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A string of natural disasters from Hurricane Harvey in the US to earthquakes in Mexico have left the insurance industry facing one of its most expensive years on record.

The catastrophes have wiped more than $35bn from insurers’ profits, according to a Financial Times analysis of third-quarter results that have laid bare the scale of the damage. Berkshire Hathaway, run by billionaire Warren Buffett, and AIG were among the hardest hit in the US, while in Europe Swiss Re and Munich Re face large claims. Lloyd’s, the London-based insurance market, expects to pay out a total of $4.5bn

Insurers say the final cost is likely to be larger and push up premiums. Commercial insurance and reinsurance have suffered from years of falling rates, as excess capacity and a lack of big claims combined to drive prices down.

“The losses have been extensive across reinsurance, commercial insurance and personal lines,” said Kurt Karl, chief economist at Swiss Re. “There were $20bn of natural catastrophe losses across the industry in the first half. Hurricanes Harvey, Irma and Maria, combined with the earthquakes in Mexico, will create about $95bn of insured losses.”

Added together, the industry is facing more than $110bn of insured losses from natural catastrophes. Only 2005 — when Hurricane Katrina hit the US — and 2011 — when there were earthquakes in Japan and New Zealand — were more costly.

The $35bn figure, taken from company reports, does not include losses from unlisted companies, or from insurance-linked securities in which investors’ capital is used to directly back insurance risk. 

While this year is now expected to be a turning point for premiums, there are divisions over how widespread any price rises will be.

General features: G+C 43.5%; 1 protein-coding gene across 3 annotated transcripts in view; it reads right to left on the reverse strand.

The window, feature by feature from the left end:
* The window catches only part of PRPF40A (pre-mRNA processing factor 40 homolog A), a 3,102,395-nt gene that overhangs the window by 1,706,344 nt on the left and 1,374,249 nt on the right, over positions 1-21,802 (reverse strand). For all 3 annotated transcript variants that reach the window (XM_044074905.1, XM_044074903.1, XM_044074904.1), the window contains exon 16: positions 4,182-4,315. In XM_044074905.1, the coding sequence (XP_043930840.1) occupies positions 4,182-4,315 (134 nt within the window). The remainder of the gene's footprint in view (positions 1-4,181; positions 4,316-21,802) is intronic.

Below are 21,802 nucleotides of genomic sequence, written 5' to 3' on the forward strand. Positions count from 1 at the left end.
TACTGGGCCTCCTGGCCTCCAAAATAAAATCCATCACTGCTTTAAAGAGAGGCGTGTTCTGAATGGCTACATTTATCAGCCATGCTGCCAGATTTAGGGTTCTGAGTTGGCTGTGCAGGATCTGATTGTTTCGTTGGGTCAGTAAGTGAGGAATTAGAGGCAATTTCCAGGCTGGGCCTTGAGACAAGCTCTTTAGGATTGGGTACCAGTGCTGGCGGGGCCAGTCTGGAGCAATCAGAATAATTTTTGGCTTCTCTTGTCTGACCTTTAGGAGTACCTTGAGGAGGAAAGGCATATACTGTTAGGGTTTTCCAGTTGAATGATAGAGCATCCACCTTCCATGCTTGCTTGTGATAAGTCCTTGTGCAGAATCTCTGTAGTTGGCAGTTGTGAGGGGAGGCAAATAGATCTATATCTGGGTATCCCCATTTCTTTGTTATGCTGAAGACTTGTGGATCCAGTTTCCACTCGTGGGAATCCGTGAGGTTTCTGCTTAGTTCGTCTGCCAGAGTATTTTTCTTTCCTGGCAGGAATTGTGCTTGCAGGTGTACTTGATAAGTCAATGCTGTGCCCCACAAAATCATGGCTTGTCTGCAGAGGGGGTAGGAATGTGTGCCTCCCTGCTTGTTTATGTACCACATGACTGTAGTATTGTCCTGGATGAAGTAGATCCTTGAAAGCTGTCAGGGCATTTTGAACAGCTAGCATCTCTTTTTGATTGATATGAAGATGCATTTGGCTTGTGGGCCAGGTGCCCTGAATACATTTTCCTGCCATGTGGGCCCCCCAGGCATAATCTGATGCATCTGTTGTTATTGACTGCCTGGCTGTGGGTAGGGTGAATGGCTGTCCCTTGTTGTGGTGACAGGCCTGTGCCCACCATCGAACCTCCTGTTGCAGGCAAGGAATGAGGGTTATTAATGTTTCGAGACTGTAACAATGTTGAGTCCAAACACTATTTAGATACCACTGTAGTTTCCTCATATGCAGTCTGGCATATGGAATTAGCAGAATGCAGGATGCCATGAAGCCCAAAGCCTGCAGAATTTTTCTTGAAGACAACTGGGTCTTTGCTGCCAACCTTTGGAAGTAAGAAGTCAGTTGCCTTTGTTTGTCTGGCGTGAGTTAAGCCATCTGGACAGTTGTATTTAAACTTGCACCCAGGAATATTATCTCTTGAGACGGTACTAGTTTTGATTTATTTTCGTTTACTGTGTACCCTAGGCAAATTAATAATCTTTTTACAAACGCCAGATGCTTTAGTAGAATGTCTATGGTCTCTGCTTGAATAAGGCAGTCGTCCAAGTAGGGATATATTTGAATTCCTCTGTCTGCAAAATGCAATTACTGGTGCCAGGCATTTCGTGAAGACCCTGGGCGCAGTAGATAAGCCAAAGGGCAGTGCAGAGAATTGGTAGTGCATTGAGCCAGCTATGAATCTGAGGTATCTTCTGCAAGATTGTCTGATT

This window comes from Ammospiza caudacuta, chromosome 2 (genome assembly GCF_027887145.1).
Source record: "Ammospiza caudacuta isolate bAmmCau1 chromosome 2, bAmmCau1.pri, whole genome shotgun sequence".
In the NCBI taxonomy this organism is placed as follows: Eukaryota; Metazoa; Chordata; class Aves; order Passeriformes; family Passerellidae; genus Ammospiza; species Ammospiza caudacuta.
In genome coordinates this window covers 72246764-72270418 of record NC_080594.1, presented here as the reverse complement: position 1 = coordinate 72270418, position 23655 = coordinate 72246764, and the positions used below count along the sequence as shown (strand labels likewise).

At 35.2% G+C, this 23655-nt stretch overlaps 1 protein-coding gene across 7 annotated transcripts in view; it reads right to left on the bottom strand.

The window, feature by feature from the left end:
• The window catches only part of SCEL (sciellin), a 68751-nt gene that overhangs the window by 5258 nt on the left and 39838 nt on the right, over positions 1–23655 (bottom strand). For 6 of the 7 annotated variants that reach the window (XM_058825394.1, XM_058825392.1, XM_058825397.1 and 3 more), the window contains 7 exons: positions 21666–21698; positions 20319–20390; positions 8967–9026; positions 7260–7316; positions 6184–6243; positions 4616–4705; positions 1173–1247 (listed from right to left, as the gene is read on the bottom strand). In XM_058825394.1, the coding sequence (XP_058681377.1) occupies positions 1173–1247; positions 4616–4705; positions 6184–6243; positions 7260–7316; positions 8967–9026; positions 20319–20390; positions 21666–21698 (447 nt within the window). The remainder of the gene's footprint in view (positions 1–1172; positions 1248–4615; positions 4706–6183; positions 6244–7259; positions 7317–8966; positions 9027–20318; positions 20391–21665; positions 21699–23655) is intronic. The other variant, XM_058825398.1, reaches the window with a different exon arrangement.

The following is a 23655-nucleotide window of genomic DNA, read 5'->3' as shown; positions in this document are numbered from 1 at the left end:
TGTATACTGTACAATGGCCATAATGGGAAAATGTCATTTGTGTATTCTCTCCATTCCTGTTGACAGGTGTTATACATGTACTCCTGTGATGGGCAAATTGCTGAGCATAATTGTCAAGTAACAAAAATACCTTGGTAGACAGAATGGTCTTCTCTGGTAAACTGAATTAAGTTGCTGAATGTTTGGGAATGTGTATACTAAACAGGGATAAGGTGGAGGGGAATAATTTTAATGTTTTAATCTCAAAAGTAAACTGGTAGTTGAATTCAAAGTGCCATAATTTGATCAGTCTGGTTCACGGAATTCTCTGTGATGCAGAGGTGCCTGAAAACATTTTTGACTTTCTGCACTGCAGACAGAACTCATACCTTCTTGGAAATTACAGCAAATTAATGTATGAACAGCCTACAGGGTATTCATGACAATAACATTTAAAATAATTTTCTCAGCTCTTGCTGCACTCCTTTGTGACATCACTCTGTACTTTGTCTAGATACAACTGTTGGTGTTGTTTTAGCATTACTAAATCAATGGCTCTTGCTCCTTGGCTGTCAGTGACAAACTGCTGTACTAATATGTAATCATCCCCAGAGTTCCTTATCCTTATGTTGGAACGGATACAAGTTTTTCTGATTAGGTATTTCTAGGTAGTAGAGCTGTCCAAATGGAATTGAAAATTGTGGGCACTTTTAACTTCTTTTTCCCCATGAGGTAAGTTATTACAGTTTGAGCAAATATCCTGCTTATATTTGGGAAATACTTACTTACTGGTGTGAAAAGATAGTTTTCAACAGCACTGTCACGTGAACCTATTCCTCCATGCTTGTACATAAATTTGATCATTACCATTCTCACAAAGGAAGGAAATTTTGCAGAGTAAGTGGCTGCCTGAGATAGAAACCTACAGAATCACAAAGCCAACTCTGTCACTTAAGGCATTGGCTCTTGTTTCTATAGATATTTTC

Industry veteran Stephen Catlin says: “It is safe to say that we have bottomed out, and it is safe to say that there will be some increase in pricing, but maybe not in non-loss affected areas.” 

By contrast, Mr Karl thinks the price rises will be more widespread: “In loss affected areas we expect big price increases, but it looks likely that they will spread to other areas.” 

He adds: “Pricing has been very challenging for the past two years, and when prices are very low going into a large natural catastrophe year you are likely to see a more general price increase. It won’t just be in reinsurance but also in primary insurance.” 

Insurers will certainly be aiming for higher prices. On a call with analysts, AIG chief executive Brian Duperreault said: “Our goal is to achieve double-digit rate increases on a risk-adjusted basis.” 

Others say that those sorts of increases are already coming through. UK-based insurer Hiscox said last week it was seeing premiums rising 50 per cent on some lines of business. The effect on premiums will be shaped by how the burgeoning market for insurance-linked securities reacts. Investors such as pension funds are increasingly putting their money into these securities, as a way of diversifying their portfolios. 

If the recent spate of disasters — and associated losses on the securities — scares them away, say insurers, prices have a better chance of rising. 

But Urs Ramseier, chief executive of ILS fund manager Twelve Capital, says that is not happening. “There is a lot of appetite out there from pension funds, despite the losses. Most existing investors are topping up, and there are new investors waiting on the sidelines.”

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